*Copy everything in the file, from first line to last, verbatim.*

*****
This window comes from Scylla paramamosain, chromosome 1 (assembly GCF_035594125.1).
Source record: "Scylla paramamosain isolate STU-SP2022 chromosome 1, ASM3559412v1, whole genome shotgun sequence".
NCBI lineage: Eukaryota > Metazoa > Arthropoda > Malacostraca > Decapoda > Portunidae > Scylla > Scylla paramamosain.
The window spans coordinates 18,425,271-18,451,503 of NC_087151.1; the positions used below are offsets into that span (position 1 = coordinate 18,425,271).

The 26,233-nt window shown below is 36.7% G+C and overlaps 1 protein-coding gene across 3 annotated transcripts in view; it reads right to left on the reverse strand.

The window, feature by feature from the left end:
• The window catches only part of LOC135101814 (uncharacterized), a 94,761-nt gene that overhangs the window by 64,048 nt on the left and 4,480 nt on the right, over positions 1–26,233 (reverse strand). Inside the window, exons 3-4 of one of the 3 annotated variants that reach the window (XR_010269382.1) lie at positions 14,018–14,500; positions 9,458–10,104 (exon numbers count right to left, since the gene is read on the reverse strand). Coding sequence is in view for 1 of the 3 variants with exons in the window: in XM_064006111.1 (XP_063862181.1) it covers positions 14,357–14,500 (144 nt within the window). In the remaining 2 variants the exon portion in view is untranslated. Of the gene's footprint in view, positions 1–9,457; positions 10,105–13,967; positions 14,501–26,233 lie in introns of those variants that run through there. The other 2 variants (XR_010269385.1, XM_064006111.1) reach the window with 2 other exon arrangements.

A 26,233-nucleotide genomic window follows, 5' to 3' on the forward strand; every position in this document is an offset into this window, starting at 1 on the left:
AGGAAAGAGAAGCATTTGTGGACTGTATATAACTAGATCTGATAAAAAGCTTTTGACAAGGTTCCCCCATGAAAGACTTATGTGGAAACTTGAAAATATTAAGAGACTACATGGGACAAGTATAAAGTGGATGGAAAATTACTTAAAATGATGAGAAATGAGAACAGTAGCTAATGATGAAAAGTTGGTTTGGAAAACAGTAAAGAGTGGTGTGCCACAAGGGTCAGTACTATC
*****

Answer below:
This window comes from Scylla paramamosain, chromosome 1 (assembly GCF_035594125.1).
Source record: "Scylla paramamosain isolate STU-SP2022 chromosome 1, ASM3559412v1, whole genome shotgun sequence".
NCBI lineage: Eukaryota > Metazoa > Arthropoda > Malacostraca > Decapoda > Portunidae > Scylla > Scylla paramamosain.
The window spans coordinates 18,425,271-18,451,503 of NC_087151.1; the positions used below are offsets into that span (position 1 = coordinate 18,425,271).

The 26,233-nt window shown below is 36.7% G+C and overlaps 1 protein-coding gene across 3 annotated transcripts in view; it reads right to left on the reverse strand.

The window, feature by feature from the left end:
• The window catches only part of LOC135101814 (uncharacterized), a 94,761-nt gene that overhangs the window by 64,048 nt on the left and 4,480 nt on the right, over positions 1–26,233 (reverse strand). Inside the window, exons 3-4 of one of the 3 annotated variants that reach the window (XR_010269382.1) lie at positions 14,018–14,500; positions 9,458–10,104 (exon numbers count right to left, since the gene is read on the reverse strand). Coding sequence is in view for 1 of the 3 variants with exons in the window: in XM_064006111.1 (XP_063862181.1) it covers positions 14,357–14,500 (144 nt within the window). In the remaining 2 variants the exon portion in view is untranslated. Of the gene's footprint in view, positions 1–9,457; positions 10,105–13,967; positions 14,501–26,233 lie in introns of those variants that run through there. The other 2 variants (XR_010269385.1, XM_064006111.1) reach the window with 2 other exon arrangements.

A 26,233-nucleotide genomic window follows, 5' to 3' on the forward strand; every position in this document is an offset into this window, starting at 1 on the left:
AGGAAAGAGAAGCATTTGTGGACTGTATATAACTAGATCTGATAAAAAGCTTTTGACAAGGTTCCCCCATGAAAGACTTATGTGGAAACTTGAAAATATTAAGAGACTACATGGGACAAGTATAAAGTGGATGGAAAATTACTTAAAATGATGAGAAATGAGAACAGTAGCTAATGATGAAAAGTTGGTTTGGAAAACAGTAAAGAGTGGTGTGCCACAAGGGTCAGTACTATC